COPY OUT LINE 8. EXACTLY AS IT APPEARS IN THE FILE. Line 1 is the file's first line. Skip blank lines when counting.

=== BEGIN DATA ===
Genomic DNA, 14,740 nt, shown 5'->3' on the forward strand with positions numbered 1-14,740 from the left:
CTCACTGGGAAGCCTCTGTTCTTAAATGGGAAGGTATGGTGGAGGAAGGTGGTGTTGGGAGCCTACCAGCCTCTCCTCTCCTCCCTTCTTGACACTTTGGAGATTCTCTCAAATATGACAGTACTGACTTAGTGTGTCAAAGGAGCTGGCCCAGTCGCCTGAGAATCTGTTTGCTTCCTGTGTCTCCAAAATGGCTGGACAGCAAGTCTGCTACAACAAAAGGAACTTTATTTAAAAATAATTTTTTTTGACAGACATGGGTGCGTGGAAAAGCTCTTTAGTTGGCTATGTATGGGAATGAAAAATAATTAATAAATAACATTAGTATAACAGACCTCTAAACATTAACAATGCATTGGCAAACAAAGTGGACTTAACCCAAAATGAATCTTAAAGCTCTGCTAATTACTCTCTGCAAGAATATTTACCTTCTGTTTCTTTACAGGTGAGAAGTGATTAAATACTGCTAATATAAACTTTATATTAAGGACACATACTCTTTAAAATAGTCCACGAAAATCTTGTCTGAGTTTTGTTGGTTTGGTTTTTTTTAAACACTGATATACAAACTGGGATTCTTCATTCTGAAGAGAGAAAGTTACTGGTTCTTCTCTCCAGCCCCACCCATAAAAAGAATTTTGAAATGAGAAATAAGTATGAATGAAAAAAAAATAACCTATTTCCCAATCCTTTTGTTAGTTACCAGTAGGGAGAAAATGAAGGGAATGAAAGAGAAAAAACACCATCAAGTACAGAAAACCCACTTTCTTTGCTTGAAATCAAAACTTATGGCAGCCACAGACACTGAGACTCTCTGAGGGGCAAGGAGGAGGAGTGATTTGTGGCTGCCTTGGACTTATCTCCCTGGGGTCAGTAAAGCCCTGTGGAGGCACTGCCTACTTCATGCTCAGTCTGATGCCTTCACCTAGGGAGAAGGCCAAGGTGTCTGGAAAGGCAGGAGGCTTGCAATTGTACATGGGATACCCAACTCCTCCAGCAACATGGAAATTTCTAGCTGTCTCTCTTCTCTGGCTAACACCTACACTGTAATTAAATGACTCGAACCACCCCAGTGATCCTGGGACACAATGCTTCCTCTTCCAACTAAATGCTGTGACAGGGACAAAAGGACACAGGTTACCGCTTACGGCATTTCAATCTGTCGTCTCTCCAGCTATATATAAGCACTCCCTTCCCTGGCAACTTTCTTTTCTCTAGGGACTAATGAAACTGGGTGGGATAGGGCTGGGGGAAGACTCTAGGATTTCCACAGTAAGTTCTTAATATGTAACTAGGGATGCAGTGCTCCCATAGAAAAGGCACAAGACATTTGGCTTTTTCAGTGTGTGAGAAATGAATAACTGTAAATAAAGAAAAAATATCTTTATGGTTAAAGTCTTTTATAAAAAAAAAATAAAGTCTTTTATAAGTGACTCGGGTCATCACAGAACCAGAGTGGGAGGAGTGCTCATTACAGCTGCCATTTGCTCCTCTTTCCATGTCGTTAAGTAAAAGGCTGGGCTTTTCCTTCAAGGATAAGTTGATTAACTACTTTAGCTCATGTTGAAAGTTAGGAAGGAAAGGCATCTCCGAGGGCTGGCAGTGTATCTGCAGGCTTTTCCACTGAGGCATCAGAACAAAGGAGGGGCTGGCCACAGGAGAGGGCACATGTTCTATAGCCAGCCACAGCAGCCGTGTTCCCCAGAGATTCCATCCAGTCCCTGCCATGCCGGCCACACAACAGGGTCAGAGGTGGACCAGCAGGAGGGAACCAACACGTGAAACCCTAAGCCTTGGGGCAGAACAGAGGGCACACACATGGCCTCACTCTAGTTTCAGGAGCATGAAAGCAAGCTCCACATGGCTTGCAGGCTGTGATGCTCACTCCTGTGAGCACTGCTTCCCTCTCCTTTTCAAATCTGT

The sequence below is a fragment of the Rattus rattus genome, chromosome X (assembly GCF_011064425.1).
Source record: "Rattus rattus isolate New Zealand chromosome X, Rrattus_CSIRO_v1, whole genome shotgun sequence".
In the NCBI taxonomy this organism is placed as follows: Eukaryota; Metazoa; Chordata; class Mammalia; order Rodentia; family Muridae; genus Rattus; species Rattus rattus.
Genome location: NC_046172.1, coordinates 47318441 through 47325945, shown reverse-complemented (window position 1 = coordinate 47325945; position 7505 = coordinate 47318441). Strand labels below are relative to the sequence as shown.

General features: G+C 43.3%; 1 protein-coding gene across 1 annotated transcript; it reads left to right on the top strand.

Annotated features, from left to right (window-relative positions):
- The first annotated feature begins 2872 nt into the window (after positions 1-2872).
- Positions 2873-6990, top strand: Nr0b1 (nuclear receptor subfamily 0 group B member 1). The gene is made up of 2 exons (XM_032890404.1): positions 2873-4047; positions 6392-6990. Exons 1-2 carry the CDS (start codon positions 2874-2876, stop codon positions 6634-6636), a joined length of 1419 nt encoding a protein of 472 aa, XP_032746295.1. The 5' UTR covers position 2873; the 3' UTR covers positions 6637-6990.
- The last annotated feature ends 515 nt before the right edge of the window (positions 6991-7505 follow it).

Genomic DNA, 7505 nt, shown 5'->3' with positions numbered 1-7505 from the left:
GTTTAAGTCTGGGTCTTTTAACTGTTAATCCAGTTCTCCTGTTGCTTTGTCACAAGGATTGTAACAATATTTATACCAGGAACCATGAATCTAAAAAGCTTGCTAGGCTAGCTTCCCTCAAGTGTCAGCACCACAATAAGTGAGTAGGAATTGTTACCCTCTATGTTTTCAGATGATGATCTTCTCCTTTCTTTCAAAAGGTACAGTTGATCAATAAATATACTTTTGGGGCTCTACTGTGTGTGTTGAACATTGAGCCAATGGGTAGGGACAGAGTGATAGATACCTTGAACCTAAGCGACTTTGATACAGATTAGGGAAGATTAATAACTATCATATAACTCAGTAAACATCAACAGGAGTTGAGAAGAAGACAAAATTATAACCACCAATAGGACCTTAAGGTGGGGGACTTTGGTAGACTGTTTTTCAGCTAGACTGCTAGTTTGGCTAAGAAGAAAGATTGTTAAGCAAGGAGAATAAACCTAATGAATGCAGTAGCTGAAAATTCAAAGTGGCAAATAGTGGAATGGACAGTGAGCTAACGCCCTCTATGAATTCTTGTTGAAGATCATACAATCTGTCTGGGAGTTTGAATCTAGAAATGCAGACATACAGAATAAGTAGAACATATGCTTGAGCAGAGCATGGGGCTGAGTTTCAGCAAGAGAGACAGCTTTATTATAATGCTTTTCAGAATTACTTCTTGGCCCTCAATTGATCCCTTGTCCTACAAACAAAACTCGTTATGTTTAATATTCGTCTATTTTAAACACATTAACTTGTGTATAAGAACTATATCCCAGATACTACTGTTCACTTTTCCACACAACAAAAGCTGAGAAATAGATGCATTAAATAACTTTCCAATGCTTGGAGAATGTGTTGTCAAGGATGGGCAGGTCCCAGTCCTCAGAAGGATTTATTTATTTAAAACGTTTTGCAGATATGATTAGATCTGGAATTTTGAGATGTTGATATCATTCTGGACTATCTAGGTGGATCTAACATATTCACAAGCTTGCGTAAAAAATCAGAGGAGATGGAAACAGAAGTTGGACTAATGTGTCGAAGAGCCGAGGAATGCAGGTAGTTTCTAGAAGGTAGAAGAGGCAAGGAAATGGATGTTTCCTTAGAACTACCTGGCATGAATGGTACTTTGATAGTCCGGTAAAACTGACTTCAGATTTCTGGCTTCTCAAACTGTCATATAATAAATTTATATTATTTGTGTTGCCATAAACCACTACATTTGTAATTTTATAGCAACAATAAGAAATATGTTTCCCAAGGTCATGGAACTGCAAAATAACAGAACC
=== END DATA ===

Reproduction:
Annotated features, from left to right (window-relative positions):